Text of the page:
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Fixing income inequality in the workplace

5 min read


Income inequality is a divisive issue in our political climate, bolstered in no small part by lingering tensions from the 2008 financial crisis, a recent push for a higher federal minimum wage, and a 2010 Princeton University study that identified $75,000 as an ideal salary for achieving happiness.

Combine that with the fact that the average CEO earns 350 times what the average employee makes in the U.S., the largest such disparity in the world, and you can begin to understand how fair pay in the workplace has become a priority for U.S. employers hoping to retain top performers. In fact, some companies are taking drastic steps to address it.

I read it on Reddit

Maybe you’ve heard of Ellen Pao, interim CEO of the juggernaut discussion site Reddit. She recently was at the center of a high-profile gender bias lawsuit against her former employers, a Silicon Valley venture firm. Although she lost the case, she won a devoted following and opened up a dialogue about the equal-pay challenges women are facing in Silicon Valley.

Apropos, Pao instituted a new salary strategy at Reddit to combat unfair pay — banning salary negotiations from the interview process. Pao is on to something. A University of California at Berkley study found that women negotiators are considered easier to mislead, increasing their risk of entering sour deals, and a study of Carnegie Mellon MBAs found that both women and men rarely negotiate their starting salary in the first place (7% and 57% of the time, respectively), for lack of training in negotiation skills. It begs the question of whether salary negotiations are actually helping pay inequality. Pao suggests that doing away with negotiations would help level the playing field, as they aren’t going to reward people who are better negotiators with more compensation.

Google me this

Google is on the other end of the spectrum — its policy is to pay unfairly on purpose, and it’s been that way since as early as 2006, according to Laszlo Bock of Google. In an excerpt from his book “Work Rules!”, Block recounted how following the company’s 2004 IPO, they had to come up with a retention strategy that would ensure their top performers weren’t poached by other companies. They came up with “pay unequally.”

At Google, it’s a common practice to pay top performers a bigger salary than anyone else, and it’s taken to an extreme degree. Two employees with the same job title can have a pay variance of 300% to 500%. Salary is based on results alone, and they take it very seriously. Top performers get top pay, and vice versa. This aggressive approach to salary has paid off (no pun intended), as Google rarely loses top performers.

Take it with a grain of salt, since as we know Google recently paid out $415 million to settle a lawsuit stemming from an illegal anti-poaching agreement made with Apple, Adobe and Intel. Having said that, a drawback to Google’s approach is that it creates what’s called a Power Law Curve in the workplace, where the top 5% of your employees are generating the lion’s share of productivity, making the organization more vulnerable to turnover (hence the extraordinary pay required to keep them).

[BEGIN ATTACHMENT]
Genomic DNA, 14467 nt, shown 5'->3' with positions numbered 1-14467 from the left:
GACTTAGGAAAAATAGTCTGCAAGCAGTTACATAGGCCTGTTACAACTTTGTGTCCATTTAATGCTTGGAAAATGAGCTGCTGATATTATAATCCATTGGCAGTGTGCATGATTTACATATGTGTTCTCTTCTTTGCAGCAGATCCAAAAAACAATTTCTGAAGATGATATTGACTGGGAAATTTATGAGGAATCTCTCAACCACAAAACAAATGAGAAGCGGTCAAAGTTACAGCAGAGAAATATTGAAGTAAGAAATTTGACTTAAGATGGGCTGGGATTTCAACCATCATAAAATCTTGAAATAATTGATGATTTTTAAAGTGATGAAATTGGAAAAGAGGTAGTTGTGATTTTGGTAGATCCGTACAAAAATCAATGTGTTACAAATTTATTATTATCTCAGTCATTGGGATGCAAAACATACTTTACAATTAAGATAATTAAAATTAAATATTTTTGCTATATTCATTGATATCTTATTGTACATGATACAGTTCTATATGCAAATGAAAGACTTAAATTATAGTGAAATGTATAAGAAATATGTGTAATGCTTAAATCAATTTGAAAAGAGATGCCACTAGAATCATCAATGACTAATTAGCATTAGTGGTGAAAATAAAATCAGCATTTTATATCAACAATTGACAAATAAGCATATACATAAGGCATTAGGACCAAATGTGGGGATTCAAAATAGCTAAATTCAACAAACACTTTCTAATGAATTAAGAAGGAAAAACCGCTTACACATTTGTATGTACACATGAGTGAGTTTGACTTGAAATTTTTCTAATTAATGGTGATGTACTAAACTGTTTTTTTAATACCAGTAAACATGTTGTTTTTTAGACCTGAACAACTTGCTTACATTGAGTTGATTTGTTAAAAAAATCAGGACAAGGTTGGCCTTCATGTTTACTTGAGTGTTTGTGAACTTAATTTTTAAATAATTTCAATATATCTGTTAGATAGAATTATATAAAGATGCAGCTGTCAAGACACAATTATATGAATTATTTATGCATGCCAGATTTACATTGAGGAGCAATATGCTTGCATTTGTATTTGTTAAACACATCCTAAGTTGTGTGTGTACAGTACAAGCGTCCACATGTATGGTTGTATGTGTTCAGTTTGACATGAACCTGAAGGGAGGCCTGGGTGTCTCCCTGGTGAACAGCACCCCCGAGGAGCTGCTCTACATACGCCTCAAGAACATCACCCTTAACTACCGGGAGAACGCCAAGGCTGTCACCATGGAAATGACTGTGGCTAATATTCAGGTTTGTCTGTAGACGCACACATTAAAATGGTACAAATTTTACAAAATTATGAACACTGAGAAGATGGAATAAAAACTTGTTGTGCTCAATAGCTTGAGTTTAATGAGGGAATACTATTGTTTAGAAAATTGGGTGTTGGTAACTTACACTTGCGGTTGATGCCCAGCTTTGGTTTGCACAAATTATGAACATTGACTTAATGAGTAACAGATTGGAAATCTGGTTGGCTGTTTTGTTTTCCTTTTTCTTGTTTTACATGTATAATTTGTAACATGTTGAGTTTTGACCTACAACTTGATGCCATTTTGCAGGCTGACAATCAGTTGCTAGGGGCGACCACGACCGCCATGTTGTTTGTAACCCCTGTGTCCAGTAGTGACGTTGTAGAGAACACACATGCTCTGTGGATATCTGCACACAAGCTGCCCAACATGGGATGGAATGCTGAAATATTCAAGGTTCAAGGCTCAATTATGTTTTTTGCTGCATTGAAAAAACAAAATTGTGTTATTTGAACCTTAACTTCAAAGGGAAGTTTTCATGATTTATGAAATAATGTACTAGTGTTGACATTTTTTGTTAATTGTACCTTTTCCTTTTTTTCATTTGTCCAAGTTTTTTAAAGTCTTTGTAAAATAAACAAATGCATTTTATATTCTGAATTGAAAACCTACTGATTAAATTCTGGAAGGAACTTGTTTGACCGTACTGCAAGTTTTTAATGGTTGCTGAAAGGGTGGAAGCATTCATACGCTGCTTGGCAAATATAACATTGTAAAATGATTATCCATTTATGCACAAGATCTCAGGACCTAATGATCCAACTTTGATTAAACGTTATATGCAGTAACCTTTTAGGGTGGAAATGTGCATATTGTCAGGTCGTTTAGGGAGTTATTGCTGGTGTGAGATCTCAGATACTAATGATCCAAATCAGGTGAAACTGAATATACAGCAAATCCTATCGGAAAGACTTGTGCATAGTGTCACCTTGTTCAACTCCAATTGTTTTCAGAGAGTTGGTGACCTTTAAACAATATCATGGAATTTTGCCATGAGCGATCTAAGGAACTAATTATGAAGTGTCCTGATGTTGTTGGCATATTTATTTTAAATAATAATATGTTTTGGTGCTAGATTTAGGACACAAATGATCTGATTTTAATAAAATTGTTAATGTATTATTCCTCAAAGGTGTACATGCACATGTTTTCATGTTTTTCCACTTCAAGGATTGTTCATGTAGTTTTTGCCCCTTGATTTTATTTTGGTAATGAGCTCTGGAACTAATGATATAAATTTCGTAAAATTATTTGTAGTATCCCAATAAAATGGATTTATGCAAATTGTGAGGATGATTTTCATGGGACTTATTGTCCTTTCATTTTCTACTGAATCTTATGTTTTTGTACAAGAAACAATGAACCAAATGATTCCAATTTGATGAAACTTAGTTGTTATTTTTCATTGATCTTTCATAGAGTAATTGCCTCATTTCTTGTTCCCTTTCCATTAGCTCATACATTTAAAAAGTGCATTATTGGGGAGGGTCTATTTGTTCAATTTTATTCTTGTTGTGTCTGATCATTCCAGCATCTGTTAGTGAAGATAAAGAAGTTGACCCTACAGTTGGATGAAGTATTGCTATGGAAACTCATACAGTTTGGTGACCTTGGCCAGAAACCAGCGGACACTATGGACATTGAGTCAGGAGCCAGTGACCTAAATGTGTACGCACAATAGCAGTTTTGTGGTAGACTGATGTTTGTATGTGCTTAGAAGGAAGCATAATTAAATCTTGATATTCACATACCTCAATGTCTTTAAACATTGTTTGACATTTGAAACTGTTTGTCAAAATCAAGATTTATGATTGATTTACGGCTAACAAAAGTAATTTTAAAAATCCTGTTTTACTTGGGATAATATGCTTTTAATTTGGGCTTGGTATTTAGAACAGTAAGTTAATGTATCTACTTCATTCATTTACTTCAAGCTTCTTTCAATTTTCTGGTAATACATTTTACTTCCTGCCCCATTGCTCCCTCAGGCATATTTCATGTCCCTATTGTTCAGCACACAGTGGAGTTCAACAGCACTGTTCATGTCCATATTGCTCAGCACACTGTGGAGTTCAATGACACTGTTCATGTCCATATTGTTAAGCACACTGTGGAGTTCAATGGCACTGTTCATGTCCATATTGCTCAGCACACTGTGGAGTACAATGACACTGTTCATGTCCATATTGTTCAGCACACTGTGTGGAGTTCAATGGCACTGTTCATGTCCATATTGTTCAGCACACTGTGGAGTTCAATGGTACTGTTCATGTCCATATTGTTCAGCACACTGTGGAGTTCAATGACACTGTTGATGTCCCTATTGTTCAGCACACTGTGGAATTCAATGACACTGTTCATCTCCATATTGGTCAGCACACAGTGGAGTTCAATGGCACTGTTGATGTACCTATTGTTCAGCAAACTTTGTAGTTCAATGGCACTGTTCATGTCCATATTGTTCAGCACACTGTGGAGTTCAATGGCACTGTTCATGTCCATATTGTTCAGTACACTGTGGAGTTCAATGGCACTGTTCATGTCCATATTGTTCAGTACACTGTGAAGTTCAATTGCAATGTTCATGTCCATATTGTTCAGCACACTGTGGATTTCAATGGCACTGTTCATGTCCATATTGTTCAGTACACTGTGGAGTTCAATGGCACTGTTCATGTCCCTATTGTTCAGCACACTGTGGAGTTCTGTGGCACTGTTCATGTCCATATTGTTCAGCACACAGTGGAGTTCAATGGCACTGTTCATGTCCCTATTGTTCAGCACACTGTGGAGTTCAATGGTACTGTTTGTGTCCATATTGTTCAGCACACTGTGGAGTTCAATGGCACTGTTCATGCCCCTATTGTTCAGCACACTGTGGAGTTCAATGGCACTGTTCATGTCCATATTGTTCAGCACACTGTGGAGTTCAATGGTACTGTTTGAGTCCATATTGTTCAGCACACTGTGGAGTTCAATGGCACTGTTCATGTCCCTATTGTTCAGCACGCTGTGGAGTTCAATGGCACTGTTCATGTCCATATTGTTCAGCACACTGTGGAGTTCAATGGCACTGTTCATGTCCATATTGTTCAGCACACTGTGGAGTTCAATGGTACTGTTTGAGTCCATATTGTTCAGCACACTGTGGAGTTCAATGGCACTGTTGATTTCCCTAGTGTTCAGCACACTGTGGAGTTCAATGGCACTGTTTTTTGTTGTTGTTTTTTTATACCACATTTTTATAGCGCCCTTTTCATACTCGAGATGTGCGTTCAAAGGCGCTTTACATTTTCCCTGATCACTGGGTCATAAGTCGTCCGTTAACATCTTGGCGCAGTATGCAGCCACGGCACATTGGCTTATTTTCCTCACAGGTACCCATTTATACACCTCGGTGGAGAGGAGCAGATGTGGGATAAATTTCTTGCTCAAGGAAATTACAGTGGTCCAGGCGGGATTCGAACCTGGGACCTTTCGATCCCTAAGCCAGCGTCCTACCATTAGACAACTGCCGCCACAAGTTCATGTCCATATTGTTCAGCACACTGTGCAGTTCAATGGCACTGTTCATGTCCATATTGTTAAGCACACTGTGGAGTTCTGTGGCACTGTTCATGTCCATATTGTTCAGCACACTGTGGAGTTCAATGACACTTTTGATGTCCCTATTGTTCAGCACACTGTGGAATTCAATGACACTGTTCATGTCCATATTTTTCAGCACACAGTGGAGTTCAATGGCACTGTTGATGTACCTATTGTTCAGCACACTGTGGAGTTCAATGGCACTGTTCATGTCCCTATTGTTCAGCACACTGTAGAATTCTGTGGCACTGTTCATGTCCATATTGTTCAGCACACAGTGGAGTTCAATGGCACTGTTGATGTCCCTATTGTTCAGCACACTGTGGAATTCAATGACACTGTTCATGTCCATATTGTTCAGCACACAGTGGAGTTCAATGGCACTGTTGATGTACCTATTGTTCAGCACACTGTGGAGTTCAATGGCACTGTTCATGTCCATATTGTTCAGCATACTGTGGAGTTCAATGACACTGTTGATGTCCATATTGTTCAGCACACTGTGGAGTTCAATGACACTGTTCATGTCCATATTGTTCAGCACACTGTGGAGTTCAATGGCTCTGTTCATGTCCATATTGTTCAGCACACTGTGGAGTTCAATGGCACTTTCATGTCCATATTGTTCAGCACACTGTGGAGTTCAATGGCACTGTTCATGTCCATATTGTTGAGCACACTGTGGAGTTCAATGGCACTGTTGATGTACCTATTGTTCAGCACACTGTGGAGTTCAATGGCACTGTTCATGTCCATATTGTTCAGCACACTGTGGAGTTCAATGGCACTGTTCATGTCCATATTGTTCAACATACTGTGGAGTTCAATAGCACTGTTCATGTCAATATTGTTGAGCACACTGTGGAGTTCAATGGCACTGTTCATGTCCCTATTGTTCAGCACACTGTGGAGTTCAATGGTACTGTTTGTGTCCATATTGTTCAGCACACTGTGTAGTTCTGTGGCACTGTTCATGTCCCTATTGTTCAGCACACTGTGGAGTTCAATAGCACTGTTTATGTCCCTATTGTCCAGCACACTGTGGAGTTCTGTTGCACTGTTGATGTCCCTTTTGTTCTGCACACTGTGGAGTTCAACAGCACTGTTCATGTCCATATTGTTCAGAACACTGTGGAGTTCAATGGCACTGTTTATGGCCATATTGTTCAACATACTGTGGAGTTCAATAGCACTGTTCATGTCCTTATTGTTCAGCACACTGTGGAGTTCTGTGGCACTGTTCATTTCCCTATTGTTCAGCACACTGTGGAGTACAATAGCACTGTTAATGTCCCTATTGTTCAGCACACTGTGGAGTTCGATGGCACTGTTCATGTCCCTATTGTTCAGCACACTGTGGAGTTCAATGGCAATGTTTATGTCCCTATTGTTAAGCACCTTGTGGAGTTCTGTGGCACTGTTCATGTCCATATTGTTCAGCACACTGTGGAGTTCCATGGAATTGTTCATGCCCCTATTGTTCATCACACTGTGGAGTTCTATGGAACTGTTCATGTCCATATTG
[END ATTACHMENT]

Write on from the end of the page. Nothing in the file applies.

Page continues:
But to gain some perspective, Google is also the type of company that gets mildly disappointed by a $14.5 billion revenue statement. Even Bock admits that the wheelbarrows-full-of-money strategy may only be useful to highly competitive companies with deep pockets.

Specific Gravity

Gravity Payments, a Seattle-based payment processing company with 120 employees, would be the first to admit it doesn’t have Google money to toss around, but it is taking huge steps toward pay equality regardless with a decidedly different approach: pay everyone equally, no matter their position. CEO Dan Price took a $930,000 pay cut from his $1 million salary, and he’s doing it to make sure every single Gravity Payments employee gets paid at least $70,000 (a baseline figure arrived at thanks to the ubiquitous Princeton study mentioned earlier).

Price calls his radical method a “capitalist solution to a social problem,” and is banking on getting a return on his investment in the form of employee loyalty, productivity and well being. Price went so far as to film himself making the announcement and share it online to spread his message far and wide. It’s notable that city of Seattle has led the nation in the fair-wage fight, recently instituting the highest minimum wage goal in the country. Gravity Payments is only the latest company to come out in support of fair pay in a city that has become the spiritual center of the movement.

More work to be done

As the definition of work continues to blur, everything else will blur with it, including what constitutes a fair salary. As we move forward, there will be several more experiments and debates over what workers should be getting paid for, and how much that pay should be. There is also a growing sense of social responsibility that workers are all too aware of since the financial crisis. The company of the future must find objective methods for valuing employees, because the days of saving a few bucks at the negotiation table may be coming to an end.

Cord Himelstein is vice president of marketing and communications at Michael C. Fina.

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